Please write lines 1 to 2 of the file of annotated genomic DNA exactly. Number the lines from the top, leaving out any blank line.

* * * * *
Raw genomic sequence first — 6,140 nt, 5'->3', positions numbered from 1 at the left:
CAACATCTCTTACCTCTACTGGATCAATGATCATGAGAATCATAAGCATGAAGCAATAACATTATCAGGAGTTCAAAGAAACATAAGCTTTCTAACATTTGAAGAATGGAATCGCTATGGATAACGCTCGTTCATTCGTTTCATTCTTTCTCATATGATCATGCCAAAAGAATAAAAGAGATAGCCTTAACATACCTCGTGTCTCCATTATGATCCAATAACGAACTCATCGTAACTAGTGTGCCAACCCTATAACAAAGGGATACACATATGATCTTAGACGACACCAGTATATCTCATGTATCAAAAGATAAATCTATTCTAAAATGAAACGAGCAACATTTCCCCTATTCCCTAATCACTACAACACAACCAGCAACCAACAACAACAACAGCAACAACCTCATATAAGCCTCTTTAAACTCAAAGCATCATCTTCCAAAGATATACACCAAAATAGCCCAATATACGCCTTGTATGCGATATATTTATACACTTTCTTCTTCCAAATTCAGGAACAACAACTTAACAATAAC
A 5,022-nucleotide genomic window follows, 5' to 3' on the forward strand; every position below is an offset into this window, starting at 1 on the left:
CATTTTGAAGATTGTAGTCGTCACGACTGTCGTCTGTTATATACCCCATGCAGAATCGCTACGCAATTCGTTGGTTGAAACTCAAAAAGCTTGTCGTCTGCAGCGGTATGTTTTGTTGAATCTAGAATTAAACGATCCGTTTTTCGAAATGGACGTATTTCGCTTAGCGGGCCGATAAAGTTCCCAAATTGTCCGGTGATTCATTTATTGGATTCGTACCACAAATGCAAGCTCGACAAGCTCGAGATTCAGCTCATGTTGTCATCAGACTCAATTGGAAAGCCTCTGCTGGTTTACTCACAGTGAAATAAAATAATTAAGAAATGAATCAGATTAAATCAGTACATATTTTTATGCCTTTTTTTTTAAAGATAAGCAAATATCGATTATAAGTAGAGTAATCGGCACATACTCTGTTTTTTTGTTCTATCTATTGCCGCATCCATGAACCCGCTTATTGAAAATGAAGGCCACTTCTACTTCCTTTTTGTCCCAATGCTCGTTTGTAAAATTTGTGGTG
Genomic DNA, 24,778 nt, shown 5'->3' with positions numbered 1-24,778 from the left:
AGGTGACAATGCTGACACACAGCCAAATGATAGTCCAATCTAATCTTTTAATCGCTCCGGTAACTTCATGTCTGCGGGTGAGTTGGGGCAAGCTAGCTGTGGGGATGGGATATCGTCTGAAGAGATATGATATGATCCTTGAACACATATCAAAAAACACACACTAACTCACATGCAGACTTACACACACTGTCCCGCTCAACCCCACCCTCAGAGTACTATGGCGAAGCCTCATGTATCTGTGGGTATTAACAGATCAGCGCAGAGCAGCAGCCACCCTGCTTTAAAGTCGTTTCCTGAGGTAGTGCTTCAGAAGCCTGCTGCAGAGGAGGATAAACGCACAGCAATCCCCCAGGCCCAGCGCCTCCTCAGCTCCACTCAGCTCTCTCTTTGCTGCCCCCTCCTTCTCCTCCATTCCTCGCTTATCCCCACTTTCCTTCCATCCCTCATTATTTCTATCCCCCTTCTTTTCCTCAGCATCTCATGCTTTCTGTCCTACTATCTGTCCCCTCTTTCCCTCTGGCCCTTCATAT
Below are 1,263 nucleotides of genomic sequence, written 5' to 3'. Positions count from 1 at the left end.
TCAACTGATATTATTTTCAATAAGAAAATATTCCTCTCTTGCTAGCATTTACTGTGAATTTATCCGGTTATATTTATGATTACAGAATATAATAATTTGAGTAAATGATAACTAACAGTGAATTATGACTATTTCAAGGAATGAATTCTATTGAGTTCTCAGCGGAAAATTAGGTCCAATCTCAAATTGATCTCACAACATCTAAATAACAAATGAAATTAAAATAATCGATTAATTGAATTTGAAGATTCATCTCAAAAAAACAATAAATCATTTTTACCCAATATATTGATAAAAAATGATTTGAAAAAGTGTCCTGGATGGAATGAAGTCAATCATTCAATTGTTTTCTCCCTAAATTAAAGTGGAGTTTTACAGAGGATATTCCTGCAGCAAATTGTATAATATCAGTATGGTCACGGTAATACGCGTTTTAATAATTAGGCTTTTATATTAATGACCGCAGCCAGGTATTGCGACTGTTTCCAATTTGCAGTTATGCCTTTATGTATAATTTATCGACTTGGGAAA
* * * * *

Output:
Raw genomic sequence first — 6,140 nt, 5'->3', positions numbered from 1 at the left:
CAACATCTCTTACCTCTACTGGATCAATGATCATGAGAATCATAAGCATGAAGCAATAACATTATCAGGAGTTCAAAGAAACATAAGCTTTCTAACATTTGAAGAATGGAATCGCTATGGATAACGCTCGTTCATTCGTTTCATTCTTTCTCATATGATCATGCCAAAAGAATAAAAGAGATAGCCTTAACATACCTCGTGTCTCCATTATGATCCAATAACGAACTCATCGTAACTAGTGTGCCAACCCTATAACAAAGGGATACACATATGATCTTAGACGACACCAGTATATCTCATGTATCAAAAGATAAATCTATTCTAAAATGAAACGAGCAACATTTCCCCTATTCCCTAATCACTACAACACAACCAGCAACCAACAACAACAACAGCAACAACCTCATATAAGCCTCTTTAAACTCAAAGCATCATCTTCCAAAGATATACACCAAAATAGCCCAATATACGCCTTGTATGCGATATATTTATACACTTTCTTCTTCCAAATTCAGGAACAACAACTTAACAATAAC